Libya Court hears Bulgarian Nuses' appeal in HIV cases
By Salah Sarrar
Wednesday, June 20, 2007; 6:54 AM
TRIPOLI (Reuters) - The Libyan Supreme Court began hearing an appeal on Wednesday by six foreign medics sentenced to death for infecting Libyan children with HIV in the final stage of a trial that has affected Libya's ties with the West.
The five Bulgarian nurses and a Palestinian doctor were convicted in December of deliberately infecting 426 children with HIV in highly politicized proceedings that have slowed attempts by OPEC-member Libya to end its long international isolation.
The medics have launched an appeal, saying they are innocent and were tortured to make them confess. The United States and the European Union have stepped up pressure on Tripoli to release them.
"I ask you, the just court, to restore freedom to these women who have been deprived of it for eight years," Bulgarian lawyer Plamen Yalnazov told the court, which heard arguments from both defense and prosecution lawyers.
The Supreme Court is widely expected to confirm the death sentences, a move that would leave the fate of the medics in the hands of Libya's High Judicial Council, a government-led body which has the power to commute sentences.
Political analysts say the council would be likely to let the nurses return to Bulgaria if a deal to compensate the families of the HIV-infected children can be reached.
Bulgaria said on Tuesday it had granted citizenship to the Palestinian doctor, Ashraf Alhajouj, a decision that could help bring him out of Libya if the verdicts are eventually commuted under a possible compensation deal.
"In case of a favorable development in the case, he can be brought back to Bulgaria with the nurses under the legal agreement with Libya," Bulgarian Foreign Minister Ivailo Kalfin told reporters in Bulgaria, referring to a long-standing agreement which allows for prisoner exchanges.
The five nurses are Nasya Nenova, Snezhana Dimitrova, Valentina Siropolu, Christiana Valcheva and Valia Cherveniashka.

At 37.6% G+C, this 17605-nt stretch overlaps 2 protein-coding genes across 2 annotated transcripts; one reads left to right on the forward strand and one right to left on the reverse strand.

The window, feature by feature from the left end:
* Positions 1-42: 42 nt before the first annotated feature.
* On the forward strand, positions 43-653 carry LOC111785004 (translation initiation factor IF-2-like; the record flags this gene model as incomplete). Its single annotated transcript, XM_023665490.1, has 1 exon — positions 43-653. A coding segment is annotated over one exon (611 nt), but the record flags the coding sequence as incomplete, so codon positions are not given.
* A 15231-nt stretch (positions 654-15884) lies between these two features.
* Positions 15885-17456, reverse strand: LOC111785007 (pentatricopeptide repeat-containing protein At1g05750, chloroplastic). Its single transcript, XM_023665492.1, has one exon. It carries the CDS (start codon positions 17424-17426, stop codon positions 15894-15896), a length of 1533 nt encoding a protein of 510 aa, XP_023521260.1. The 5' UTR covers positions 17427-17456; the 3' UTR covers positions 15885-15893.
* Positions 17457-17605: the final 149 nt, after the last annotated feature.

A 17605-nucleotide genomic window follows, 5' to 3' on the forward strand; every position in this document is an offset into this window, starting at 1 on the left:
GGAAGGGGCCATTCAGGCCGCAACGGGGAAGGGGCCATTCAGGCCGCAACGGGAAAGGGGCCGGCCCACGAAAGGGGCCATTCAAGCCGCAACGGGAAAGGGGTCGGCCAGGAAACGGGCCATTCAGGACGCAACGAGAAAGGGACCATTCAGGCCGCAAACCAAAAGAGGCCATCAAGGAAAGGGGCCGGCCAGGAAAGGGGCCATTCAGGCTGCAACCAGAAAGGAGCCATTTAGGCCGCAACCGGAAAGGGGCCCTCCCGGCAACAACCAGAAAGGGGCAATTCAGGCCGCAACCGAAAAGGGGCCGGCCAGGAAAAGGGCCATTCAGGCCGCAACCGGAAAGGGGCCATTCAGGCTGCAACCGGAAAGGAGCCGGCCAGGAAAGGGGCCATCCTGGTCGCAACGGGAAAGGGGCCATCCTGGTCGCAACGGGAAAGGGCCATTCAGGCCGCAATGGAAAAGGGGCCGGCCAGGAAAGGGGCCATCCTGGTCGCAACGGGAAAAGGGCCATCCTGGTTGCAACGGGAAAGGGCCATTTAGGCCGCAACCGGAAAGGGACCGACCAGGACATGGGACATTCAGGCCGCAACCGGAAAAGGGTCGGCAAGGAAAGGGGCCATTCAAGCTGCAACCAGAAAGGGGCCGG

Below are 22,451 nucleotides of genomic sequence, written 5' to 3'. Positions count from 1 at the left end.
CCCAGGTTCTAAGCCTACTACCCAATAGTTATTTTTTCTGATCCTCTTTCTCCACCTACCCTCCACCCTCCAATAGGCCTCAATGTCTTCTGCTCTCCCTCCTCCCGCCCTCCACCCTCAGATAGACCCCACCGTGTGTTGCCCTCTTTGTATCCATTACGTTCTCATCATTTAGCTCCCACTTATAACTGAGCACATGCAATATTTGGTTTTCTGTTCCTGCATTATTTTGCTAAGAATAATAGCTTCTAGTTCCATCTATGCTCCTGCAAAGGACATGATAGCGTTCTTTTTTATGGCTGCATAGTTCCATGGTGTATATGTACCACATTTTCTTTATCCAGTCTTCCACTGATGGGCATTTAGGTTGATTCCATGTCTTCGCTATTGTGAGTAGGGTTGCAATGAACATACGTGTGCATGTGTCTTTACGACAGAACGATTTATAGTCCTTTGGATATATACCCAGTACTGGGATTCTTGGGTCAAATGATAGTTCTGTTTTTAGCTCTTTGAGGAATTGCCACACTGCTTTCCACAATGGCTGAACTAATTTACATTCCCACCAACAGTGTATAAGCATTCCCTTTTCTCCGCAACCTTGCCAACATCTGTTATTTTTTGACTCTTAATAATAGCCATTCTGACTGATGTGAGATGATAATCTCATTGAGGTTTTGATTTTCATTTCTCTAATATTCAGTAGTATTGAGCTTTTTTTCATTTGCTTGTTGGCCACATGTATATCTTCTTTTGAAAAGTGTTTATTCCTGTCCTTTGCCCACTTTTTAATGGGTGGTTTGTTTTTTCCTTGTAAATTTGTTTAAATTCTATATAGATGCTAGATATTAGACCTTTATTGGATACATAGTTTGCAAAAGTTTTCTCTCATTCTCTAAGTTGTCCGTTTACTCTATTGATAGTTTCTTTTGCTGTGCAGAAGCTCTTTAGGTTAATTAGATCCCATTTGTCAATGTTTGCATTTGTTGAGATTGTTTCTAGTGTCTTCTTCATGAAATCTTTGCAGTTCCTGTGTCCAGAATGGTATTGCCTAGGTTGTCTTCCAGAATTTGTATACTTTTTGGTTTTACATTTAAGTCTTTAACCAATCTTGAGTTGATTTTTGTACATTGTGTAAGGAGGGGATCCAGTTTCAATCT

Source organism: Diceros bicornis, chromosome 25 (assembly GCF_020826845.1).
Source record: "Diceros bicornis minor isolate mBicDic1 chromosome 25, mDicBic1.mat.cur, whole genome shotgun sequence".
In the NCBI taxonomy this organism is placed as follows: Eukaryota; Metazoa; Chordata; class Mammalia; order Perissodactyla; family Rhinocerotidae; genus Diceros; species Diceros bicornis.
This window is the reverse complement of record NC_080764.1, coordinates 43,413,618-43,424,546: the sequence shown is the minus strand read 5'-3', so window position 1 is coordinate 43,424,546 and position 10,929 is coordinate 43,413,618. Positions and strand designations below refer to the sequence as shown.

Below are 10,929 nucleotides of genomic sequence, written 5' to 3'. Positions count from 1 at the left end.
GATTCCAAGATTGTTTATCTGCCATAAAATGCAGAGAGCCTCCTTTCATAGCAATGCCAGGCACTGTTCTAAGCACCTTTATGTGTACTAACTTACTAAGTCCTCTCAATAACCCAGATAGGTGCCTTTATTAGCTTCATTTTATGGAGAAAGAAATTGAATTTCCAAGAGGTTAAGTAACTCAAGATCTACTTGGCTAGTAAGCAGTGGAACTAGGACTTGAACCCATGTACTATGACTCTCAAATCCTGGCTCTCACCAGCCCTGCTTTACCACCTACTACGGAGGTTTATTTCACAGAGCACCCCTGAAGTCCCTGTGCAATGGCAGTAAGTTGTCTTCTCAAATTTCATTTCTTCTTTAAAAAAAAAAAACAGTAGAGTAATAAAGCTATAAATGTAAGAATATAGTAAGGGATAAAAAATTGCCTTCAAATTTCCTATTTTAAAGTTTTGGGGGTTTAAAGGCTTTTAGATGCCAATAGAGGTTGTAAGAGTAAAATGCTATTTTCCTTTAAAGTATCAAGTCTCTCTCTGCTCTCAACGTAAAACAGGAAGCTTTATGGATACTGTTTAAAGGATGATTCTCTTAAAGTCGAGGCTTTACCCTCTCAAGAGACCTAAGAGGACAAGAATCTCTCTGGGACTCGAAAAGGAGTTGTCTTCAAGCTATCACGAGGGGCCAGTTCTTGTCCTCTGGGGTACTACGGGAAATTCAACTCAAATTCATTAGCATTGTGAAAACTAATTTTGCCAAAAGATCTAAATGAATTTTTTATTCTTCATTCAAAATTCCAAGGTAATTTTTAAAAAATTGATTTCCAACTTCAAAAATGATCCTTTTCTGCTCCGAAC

Talks between the European Union and the association of families resumed last month with both sides citing progress and saying they hoped for a deal soon. The association wants around 10 million euros (almost $14 million) for each family.
Sofia has refused to pay, saying it would be an admission of guilt. But it has set up a solidarity fund along with the European Union and the United States to provide medical aid and financial support to the children and their relatives.
Hopes of a deal for their release rose last week after a visit to Libya by EU External Relations Commissioner Benita Ferrero-Waldner and German Foreign Minister Frank-Walter Steinmeier.
Libyan officials said the visit resulted in positive signs that a deal could be concluded soon.
Some media reports have said provisional agreements had been reached concerning Western provision for the children's future medical care but that no agreement on a financial settlement.
Death row Bulgarian Nurses launch last-ditch appeal in Libya
Judges of Libya's supreme court listen in Tripoli to arguments during the final appeal of six foreign medics sentenced to death for infecting Libyan children with the AIDS virus. Six foreign medics on death row for infecting Libyan children with the AIDS virus launched a final appeal after more than eight years behind bars for a crime they say they did not commit.
Six foreign medics on death row for infecting Libyan children with the AIDS virus launched a final appeal on Wednesday after more than eight years behind bars for a crime they say they did not commit.